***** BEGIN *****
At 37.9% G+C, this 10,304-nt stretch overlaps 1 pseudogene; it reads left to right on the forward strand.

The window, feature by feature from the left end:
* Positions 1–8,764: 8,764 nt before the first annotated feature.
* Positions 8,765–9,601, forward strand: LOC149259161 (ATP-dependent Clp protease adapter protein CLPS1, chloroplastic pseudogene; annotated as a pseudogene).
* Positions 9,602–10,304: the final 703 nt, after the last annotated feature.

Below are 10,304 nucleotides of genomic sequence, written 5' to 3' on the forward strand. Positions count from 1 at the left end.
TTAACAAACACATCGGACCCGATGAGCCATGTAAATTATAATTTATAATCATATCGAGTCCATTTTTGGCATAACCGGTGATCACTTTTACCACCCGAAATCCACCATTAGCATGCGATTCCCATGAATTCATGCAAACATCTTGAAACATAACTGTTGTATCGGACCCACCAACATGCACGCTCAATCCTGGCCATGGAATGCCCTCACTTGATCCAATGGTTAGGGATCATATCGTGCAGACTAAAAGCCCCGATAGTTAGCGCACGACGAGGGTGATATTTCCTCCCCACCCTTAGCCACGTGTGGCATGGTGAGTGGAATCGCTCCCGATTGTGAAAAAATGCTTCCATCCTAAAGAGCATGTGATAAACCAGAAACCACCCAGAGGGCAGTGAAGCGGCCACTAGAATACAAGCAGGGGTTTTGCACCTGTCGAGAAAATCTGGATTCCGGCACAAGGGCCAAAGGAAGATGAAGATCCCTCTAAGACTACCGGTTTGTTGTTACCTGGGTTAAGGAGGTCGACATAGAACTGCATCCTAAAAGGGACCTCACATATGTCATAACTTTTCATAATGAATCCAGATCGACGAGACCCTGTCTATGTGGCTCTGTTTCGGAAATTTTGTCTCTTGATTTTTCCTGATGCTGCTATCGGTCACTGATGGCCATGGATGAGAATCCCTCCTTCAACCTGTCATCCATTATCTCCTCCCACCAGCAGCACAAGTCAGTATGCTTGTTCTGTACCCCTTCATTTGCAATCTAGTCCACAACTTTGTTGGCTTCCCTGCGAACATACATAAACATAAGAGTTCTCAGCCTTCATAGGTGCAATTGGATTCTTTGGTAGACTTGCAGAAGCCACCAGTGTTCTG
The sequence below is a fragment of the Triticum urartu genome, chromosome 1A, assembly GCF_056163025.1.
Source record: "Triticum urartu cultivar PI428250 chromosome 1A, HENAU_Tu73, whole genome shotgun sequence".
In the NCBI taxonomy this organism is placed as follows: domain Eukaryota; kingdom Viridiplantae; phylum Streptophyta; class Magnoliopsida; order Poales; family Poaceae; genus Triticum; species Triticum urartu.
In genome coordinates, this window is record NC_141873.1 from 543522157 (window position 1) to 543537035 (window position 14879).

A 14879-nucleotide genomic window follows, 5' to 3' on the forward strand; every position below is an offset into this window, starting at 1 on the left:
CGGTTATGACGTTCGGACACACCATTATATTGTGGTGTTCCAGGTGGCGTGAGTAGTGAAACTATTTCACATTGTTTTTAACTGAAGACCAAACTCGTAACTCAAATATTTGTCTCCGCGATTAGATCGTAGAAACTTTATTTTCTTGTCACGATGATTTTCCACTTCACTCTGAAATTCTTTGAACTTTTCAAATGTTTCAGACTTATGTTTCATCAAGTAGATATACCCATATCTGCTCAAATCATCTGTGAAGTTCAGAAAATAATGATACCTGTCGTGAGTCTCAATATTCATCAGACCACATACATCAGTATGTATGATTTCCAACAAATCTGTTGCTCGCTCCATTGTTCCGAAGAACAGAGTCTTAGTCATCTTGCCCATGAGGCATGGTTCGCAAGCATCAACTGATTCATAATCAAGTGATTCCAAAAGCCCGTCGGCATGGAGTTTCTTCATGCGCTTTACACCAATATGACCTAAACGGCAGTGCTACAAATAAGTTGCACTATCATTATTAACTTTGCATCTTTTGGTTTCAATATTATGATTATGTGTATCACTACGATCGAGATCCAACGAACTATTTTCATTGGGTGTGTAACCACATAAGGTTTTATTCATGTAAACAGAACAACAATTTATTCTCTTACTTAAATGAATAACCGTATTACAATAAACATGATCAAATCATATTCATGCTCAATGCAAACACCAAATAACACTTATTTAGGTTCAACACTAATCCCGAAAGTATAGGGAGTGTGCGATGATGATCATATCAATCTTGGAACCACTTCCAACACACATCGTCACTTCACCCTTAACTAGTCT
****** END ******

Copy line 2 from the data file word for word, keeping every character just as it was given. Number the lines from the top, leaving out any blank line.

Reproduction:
The window, feature by feature from the left end: